O'Neil: More like stunned. The best word I can come up with: chutzpah. Madison Square Garden and the Big East tournament go hand-in-hand like the Rockettes and Radio City. The notion that another league, particularly one that has all but raided the Big East for membership, would think about bringing its conference tourney to the Garden shows an awful lot of nerve and gall. From a business standpoint, it’s brilliant. Duke, North Carolina, Syracuse and Pitt in New York? That would sell a few tickets. But it’s also impossible not to view such a move as a direct snub of the Big East offices.
3. If you are a frustrated fan of the Big East, who should the brunt of your anger be directed at: Syracuse and Pitt, the ACC leadership or the Big East leadership?
Katz: The frustration should be directed more at Pitt, Syracuse and the Big East leadership. The ACC is doing exactly what it did in the previous decade -- and really what the Big East did to Conference USA when it "stole" five schools away from that league and weakened it nationally. But Pitt and Syracuse weren't as open about the desire to bolt as Texas A&M was in the Big 12, or, most recently, Oklahoma's comments about exploring other options. Pitt and Syracuse kept the decision private. So a number of Big East officials were shocked when first called about this rumor Thursday night. None could confirm it, and when The New York Times first reported it Friday, they were stunned that it had moved that fast. By Saturday morning, they were still in the dark when contacted and unsure it was really happening. There is no excuse for that. They should have been all over the possibility of their football members bolting.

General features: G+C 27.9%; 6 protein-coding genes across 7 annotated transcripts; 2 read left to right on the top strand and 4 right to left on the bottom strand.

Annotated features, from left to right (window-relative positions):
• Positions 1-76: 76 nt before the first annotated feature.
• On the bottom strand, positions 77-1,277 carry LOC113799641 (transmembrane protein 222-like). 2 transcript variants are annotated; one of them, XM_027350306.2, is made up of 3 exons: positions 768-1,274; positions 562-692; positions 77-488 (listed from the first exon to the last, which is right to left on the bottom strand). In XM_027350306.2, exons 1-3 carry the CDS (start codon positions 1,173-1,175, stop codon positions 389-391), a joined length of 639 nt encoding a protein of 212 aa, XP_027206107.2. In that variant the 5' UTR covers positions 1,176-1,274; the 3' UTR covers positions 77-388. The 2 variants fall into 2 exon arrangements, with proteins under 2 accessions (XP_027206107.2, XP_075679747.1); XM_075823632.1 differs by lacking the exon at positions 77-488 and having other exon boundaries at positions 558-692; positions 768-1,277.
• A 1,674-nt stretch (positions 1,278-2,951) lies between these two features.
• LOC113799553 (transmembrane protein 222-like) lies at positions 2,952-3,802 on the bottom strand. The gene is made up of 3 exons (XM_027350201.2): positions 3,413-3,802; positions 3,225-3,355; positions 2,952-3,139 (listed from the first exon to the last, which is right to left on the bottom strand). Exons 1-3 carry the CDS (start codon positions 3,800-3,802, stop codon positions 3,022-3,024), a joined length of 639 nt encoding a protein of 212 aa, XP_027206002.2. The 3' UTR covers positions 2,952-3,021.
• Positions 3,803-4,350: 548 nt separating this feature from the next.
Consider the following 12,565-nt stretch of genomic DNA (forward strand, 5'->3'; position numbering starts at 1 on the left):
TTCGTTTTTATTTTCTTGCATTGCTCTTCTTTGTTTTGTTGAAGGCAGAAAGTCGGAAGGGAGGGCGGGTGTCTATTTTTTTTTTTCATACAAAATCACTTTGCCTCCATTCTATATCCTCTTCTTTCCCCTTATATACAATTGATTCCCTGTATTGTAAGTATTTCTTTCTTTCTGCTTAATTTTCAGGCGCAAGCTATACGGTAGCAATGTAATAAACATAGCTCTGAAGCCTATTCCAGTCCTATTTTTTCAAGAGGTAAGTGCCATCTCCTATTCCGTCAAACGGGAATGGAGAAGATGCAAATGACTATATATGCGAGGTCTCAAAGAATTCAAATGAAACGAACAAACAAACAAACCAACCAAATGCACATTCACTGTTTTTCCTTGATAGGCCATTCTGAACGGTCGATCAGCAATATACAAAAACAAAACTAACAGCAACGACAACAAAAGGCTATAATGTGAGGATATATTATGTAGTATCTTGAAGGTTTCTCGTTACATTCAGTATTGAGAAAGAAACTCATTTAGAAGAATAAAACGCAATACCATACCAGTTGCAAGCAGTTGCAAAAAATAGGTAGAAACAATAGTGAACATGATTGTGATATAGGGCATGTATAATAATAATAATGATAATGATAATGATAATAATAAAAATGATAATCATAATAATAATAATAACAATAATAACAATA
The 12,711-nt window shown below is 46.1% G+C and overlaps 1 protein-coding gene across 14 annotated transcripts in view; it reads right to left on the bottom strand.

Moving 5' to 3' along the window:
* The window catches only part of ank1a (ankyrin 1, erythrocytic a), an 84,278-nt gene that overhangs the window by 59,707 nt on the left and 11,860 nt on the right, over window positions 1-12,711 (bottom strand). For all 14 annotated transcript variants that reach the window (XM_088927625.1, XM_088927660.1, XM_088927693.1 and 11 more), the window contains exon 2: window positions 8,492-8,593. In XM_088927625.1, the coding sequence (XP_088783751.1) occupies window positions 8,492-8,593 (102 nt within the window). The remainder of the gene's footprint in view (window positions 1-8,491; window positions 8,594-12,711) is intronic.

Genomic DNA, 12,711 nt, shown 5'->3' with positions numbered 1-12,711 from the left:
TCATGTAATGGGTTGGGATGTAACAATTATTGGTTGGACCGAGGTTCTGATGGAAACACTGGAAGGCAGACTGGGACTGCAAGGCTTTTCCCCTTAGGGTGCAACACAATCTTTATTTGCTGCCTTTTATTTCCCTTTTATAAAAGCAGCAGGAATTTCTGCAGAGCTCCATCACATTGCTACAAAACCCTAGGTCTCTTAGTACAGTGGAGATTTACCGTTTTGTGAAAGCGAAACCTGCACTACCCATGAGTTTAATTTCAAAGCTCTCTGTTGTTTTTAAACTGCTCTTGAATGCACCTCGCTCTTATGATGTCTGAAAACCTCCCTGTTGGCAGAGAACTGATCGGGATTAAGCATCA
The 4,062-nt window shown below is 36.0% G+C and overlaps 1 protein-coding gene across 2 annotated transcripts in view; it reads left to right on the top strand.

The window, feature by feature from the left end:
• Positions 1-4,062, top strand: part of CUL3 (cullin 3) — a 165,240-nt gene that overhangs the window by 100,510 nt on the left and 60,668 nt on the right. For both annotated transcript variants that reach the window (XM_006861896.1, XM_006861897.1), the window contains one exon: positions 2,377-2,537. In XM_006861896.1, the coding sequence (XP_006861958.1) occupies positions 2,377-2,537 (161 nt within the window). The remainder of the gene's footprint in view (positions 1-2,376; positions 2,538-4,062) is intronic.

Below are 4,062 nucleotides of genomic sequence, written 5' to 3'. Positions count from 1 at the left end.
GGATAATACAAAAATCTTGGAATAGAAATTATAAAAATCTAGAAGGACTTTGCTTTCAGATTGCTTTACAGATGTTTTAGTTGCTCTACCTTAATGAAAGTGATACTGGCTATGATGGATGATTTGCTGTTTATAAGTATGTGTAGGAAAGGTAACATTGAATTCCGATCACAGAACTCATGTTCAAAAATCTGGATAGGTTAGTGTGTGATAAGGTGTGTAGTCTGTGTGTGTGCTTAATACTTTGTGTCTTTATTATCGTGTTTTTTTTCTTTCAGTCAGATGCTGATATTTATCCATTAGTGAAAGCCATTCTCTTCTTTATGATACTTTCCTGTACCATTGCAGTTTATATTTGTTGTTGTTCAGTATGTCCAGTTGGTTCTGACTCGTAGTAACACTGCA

O'Neil: All three are plenty culpable, but I’d say first it’s the folks at Syracuse and Pittsburgh, and second the Big East leadership. One person involved in all of this called the decision to leave "the fear factor," and I couldn’t agree more. These decisions were made out of panic and greed, not the usual level-headed paralysis by analysis that governs most universities. But the lone defense I can offer of Syracuse and Pitt is that the league offices did little to reassure them. This is a time to be proactive, and instead the Big East has been reactive, waiting to see what will happen, or could happen, instead of shoring up its own conference.
4. At last Monday’s roundtable, both of you felt "superconferences" weren’t inevitable and that sanity could be restored. Did this weekend’s developments change your tune?
Katz: No. I still don't believe the Big Ten will go to 16 unless it gets Notre Dame. I'm not convinced the Big Ten wants just Rutgers or Missouri. So if that league stays put at 12, then we won't have complete separation. The Pac-12 is still fighting more expansion from within, and I'm not convinced the SEC will grab three more to get to 16. The crazy thing is you may have the ACC as the first and possibly only 16-team league if it were to add two more. If the Pac-12 gets there, then that might be it for the near future.
O'Neil: I’m going to hold on until someone officially turns out the lights, but I’m hanging on by a fingernail. I believe the Big Ten does not want to expand and I believe the Pac-12 is at best conflicted about the idea. On the other hand, I know there are an awful lot of panicky universities who are ready to jump to the nearest lifeboat, whether it sinks their own conference in the process or not. I fear that pandemonium, more than the calm logic in some conference offices, could dictate the rise of the superconferences.